I disagree with the classification of some of these activities as “Cultural” rather than “Religious”. I would argue that marking Shabbat is religious, not cultural. As to visiting synagogues and participating in events with Chabad, it depends on intent. Here’s where I would have classified the activities differently:

Cultural Activities (according to Pew Research Center)Cultural Activities (accordingly to JYP)Religious Activities (according to JYP)
Visiting synagogues or historic Jewish sites when travelingVisiting a synagogue when traveling for the purpose of touring the building / learning the historyVisiting a synagogue when traveling for the purpose of attending services
Marking Shabbat in a way that is meaningful to youMarking Shabbat in a way that is meaningful to you
Participating in activities/services with ChabadParticipating in social activities with ChabadParticipating in religious services with Chabad
Chart of activities where I disagree with Pew Research Center’s classification of “cultural activities”

5.) Do You Want Your Grandchildren to Share Your Political Convictions, Carry the Family Name, or Marry Jewish? (pg. 41)

65% of Jews think it very/somewhat important for their grandchildren to share their political convictions vs. 44% who think it very/somewhat important for their grandchildren to marry someone Jewish. The takeaway is that Jews see a stronger tie between their political convictions and the values they want to pass down vs. their Judaism and the values they want to pass down. I actually found this to be one of the more distressing findings of the report.

A personal story: My grandmother z”l (strongly partisan to one party) raised my father, who later grew up to be strongly partisan to the other party, who in turn raised children who spanned a range of political viewpoints and affiliations. And yet, in the eulogy he gave at her funeral, my dad credited my grandmother instilling a strong sense of values, even if he ultimately thought another party either better represented or had better policies to implement said values.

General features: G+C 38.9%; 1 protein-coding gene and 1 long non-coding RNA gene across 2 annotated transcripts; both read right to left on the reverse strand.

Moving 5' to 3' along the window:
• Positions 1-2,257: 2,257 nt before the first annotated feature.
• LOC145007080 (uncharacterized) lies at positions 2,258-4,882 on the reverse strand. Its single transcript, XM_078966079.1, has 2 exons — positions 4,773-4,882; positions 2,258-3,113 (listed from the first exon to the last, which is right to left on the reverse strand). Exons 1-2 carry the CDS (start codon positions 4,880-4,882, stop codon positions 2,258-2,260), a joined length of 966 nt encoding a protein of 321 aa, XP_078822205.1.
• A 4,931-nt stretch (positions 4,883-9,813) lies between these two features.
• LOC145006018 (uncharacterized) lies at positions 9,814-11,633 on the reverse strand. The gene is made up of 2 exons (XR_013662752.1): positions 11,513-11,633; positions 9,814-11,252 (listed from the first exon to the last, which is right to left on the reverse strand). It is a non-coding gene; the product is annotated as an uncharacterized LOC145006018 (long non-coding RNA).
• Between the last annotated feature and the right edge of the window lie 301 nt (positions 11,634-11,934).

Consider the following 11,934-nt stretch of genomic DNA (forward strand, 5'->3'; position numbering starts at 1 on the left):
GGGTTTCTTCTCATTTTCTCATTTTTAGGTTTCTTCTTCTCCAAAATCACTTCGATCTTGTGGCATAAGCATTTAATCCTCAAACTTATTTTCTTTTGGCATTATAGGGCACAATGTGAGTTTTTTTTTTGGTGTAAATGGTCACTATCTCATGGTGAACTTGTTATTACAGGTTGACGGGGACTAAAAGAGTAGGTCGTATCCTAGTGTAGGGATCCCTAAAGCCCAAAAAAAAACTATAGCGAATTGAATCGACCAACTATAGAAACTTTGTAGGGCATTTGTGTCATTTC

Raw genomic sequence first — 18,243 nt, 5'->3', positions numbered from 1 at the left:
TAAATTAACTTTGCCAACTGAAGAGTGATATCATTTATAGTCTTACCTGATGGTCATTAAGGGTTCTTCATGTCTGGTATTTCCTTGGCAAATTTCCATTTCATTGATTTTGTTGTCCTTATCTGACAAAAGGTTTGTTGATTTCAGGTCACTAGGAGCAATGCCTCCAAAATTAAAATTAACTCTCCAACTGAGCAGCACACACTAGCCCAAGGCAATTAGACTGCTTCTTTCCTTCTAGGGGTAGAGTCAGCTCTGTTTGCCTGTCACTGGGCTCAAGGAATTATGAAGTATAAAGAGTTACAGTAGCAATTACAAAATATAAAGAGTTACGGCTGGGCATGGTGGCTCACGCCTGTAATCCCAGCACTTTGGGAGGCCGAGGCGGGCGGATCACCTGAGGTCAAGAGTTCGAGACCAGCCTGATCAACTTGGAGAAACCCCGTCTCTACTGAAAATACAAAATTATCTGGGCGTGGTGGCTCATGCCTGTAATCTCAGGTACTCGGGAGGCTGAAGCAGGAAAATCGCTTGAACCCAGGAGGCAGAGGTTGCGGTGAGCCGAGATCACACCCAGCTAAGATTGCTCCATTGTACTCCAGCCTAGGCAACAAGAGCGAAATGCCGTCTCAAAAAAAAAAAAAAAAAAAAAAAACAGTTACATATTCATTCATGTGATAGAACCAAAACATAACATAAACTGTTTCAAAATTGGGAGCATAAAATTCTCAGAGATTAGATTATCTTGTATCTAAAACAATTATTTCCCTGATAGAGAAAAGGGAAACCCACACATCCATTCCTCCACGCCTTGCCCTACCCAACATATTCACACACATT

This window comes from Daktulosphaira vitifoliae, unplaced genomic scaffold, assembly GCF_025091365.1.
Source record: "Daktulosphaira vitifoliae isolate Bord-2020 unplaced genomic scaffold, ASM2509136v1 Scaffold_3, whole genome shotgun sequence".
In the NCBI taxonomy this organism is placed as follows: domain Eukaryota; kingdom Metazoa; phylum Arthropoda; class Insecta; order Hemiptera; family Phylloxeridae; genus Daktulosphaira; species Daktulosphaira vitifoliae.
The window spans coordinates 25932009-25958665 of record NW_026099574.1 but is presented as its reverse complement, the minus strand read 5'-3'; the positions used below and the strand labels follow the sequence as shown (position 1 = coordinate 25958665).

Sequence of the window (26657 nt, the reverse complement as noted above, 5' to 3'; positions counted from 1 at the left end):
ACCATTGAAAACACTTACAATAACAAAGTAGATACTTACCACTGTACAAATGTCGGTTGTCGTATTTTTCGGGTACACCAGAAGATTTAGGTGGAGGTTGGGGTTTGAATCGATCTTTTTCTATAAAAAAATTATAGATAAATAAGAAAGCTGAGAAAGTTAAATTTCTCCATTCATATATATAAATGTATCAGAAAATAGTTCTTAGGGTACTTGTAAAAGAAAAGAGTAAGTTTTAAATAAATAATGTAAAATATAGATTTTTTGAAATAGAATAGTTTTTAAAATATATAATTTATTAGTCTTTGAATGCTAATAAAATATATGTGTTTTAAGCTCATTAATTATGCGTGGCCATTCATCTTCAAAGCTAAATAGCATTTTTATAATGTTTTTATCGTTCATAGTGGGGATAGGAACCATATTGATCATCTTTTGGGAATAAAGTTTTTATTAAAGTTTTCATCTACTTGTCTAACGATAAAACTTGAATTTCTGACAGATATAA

That’s the thing about political affiliations. In the USA, our political system is a mess. We have two parties in a broken system that encourages taking more extremist positions and vilifying opponents, as opposed to crafting policies that actually work, rampant corruption, gerrymandering, voter suppression, fraud, and a deeply flawed electoral system. I know that political conviction is broader than party affiliation, but still.

6.) Ancestry vs. Family vs. Peoplehood (pg. 63)

I’m not usually the word choice police, but the use of the word “ancestry” over the word “family” or “peoplehood” in this chart really bothers me. It feels needlessly non-inclusive of Jews who are adopted or Jews who converted to Judaism. You can have a Jewish chosen or adoptive family who are not your biological ancestors. You can feel a connection to Jewish people without being a direct descendant.

7.) Marking Shabbat in a Personally Meaningful Way (pg. 73)

Not surprisingly, Orthodox Jews are far more likely to mark Shabbat in a way that is meaningful to them than anyone else. But it surprised and saddened me to see that 12% of Orthodox Jews rarely or never mark Shabbat in a way that is meaningful to them. I have no doubt that 99.9999% of the Orthodox Jews surveyed are Shomer Shabbat, as keeping Shabbat is so central to frum Jewish identity. It’s just sad to me that these 12% don’t find their Shabbat experience meaningful.

Then again, I struggled with Shabbat too, so perhaps this result isn’t so surprising. Just sad. Image by FotoRieth from Pixabay